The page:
Alternatives to hotels are alive and growing and giving investors an increasingly viable home for their money, according to last week’s Hotel Alternatives conference, organised by Hotel Analyst.
There were some objections from existing hoteliers at the London event, who felt that that they were being painted as “dinosaurs” and protested that they would “continue to evolve”.
The day began with a presentation from IPD’s Mark Weedon, who said that, looking at annualised total return, hotels had outperformed traditional asset classes over the past 10 years. He commented that, while capital values did not beat the appreciation of commercial property, “alternative sectors offer both income and capital”.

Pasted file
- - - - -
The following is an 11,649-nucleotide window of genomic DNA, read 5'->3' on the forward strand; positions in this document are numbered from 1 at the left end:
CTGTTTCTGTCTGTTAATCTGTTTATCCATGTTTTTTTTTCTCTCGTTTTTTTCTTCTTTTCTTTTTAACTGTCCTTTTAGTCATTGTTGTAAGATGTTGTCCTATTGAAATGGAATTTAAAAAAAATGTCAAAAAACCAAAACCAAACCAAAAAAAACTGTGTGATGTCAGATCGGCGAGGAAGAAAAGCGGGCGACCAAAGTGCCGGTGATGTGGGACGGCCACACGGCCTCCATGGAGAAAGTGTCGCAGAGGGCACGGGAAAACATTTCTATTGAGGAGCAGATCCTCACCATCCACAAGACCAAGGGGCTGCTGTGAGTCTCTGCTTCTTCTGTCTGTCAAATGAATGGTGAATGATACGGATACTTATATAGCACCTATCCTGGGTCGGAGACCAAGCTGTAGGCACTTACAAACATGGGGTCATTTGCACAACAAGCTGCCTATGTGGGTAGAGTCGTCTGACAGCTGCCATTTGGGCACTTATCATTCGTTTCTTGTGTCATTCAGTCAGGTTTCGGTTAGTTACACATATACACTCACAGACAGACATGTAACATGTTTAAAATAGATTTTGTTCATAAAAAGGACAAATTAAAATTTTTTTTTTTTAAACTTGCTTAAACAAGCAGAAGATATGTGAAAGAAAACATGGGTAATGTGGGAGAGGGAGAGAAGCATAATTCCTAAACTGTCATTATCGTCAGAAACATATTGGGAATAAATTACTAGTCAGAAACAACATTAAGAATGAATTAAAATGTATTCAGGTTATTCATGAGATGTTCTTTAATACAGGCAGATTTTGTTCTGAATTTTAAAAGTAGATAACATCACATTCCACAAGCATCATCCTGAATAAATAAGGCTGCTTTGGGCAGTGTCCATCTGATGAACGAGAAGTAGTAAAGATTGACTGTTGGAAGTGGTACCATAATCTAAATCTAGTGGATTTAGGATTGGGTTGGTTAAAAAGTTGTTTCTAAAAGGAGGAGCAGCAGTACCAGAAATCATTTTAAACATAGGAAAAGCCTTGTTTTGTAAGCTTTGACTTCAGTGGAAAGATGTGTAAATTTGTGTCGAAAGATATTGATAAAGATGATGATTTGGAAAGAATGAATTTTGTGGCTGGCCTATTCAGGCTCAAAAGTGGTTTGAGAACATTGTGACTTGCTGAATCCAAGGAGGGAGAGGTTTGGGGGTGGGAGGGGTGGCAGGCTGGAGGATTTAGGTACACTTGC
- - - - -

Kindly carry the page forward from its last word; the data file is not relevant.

He added that hotels were a “much stronger hedge against inflation than residential and commercial property” and performed “well against falling economic performance”. Hotels, he said, had a “superior risk/reward profile compared to core asset classes and lower volatility”.
Ryan Prince, vice chairman of Realstar International, was in agreement, with his investment focus being around what he described as “quirky assets” – now called alternative assets. The common theme is operating income with real estate. “We’ll do anything in our space – buildings with beds – we want to position ourselves not as a vulture, but educated, well capitalised. We like having levers in the assets so we can mitigate any downturns. We like income over capital – because you can’t eat capital.”
Quirky assets saw Prince sharing a panel with included Meininger, where CEO Navneet Bali said that, in addition to offering a flexible product, which he described as a “designer budget hotel experience, with the same features of a hostel – so you can book by the bed too” – the group was also open to a flexible ownership model.